The Anti-Defamation League admitted on Tuesday that the Betsy Ross flag has been ‘occassionally’ used by extremist groups but added that the association was ‘weak’ at best.
Mark Pitcavage, a senior research fellow with the ADL’s Center of Extremism, said that groups like the Ku Klux Klan have used the flag but would associate other symbols more commonly with white supremacy.
‘Over the past century, some Ku Klux Klan groups — which often have used historical American symbols — have displayed the ‘Betsy Ross Flag,” Pitcavage explained to Bustle on Tuesday.
‘There is one old Klan-related graphic, for example, that depicts a Klansman on a horse while behind him the Confederate flag and the ‘Betsy Ross Flag’ wave. However, the ‘Betsy Ross’ flag is not common among white supremacists.’
The Anti-Defamation League does not include the flag in its database of hate symbols, he added.
‘We view it as essentially an innocuous historical flag,’ Pitcavage added.
In 2016, a Michigan chapter of the NAACP said the flag has been ‘appropriated by the so-called ‘Patriot Movement’ and other militia groups who are responding to America’s increasing diversity with opposition and racial supremacy.’ The statement came in response to a high school football event where the NAACP said some white students used the flag while attempting to intimidate players from a predominantly black school.
The Anti-Defamation League says ‘Patriot movement’ describes groups that include militias and others who have adopted anti-government conspiracy theories. The ADL says there is some overlap between the ‘Patriot’ movement and the white supremacist movement, but that overlap has shrunk over time.
The ADL’s comments comes after Nike pulled a shoe featuring the flag after Colin Kaepernick voiced his concern over the flag.
The Air Max 1 USA shoes were set to go on sale this week for $140.
Nike said in statement that ‘it pulled the shoe based on concerns that it could unintentionally offend and detract from the nation’s patriotic holiday.’ The company pushed back against criticism that the decision was being ‘anti-American.’
‘Nike is a company proud of its American heritage and our continuing engagement supporting thousands of American athletes including the U.S. Olympic team and U.S. Soccer teams,’ Nike said.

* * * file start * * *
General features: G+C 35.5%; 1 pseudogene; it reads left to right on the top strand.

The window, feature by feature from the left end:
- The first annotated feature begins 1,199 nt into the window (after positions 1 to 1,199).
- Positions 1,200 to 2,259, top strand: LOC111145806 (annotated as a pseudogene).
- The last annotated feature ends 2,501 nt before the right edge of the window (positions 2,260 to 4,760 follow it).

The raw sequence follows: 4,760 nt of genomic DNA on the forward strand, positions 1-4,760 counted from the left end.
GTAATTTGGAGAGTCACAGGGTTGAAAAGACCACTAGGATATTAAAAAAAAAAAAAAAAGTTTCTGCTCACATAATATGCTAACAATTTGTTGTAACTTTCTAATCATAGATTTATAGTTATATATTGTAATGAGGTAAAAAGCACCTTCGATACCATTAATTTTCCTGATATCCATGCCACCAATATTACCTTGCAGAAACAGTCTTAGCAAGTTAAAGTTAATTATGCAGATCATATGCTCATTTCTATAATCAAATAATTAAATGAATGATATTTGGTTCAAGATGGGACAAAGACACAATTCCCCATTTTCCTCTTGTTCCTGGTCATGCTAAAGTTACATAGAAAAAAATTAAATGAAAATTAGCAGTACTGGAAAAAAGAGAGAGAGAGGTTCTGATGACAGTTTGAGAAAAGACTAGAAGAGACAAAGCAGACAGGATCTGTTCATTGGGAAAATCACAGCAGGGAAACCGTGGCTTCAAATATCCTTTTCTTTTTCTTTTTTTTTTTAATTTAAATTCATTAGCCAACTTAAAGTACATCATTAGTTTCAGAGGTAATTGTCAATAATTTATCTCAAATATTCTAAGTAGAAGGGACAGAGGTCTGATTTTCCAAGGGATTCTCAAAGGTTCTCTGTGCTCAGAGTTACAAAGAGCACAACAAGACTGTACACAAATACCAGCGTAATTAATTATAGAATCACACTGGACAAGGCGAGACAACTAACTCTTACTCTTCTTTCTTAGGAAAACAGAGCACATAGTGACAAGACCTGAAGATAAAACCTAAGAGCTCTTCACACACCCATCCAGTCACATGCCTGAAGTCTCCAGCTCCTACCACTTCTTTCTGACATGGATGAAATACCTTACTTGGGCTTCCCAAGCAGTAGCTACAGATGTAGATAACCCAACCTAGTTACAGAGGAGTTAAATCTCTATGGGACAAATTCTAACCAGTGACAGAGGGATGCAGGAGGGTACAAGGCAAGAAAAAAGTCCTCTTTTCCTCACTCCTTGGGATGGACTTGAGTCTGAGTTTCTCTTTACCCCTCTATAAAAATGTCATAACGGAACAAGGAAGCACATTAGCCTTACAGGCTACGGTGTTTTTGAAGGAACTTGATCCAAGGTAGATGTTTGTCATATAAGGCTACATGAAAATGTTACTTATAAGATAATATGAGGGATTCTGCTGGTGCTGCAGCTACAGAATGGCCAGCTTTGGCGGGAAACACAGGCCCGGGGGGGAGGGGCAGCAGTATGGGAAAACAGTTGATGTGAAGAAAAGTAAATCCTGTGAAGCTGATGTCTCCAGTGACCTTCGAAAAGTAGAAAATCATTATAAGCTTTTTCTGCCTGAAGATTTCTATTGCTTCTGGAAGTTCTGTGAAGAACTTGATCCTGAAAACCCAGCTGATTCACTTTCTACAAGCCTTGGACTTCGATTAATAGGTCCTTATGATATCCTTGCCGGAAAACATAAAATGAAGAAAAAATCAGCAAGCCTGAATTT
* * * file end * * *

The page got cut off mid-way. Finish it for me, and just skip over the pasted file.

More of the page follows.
The 31-year-old quarterback, who is also a Nike endorser, said the old American flag emblazoned on the sneakers’ heel was offensive because of its links to an era of slavery, The Wall Street Journal reported.
Nike had already shipped the shoes to retailers when it asked for them to be returned without explanation, according to the paper.
‘Nike has chosen not to release the Air Max 1 Quick Strike Fourth of July as it featured the old version of the American flag,’ a Nike spokeswoman told the outlet.
Kaepernick complained to the company after seeing images of the design online.
The Betsy Ross flag, which features 13 white stars in a circle representing the 13 original U.S. colonies, was created during the American Revolution.
It was a time when lawmakers advocated for the expansion of slavery and declared that those born into slavery were slaves for life.
The flag has more recently been appropriated by some extremist groups opposed to the country’s increasing diversity.
Kaepernick ignited a nationwide controversy in 2016 when he decided to protest inequality and racist police brutality by refusing to stand during the national anthem.
Last September, Nike introducing Kaepernick as the new face of its ‘Just Do It’ ad campaign.
A month later, the company released a long-sleeved black t-shirt with the controversial free agent quarterback’s name emblazoned in reflective lettering along the back, and the $50 item sold out within only a few hours.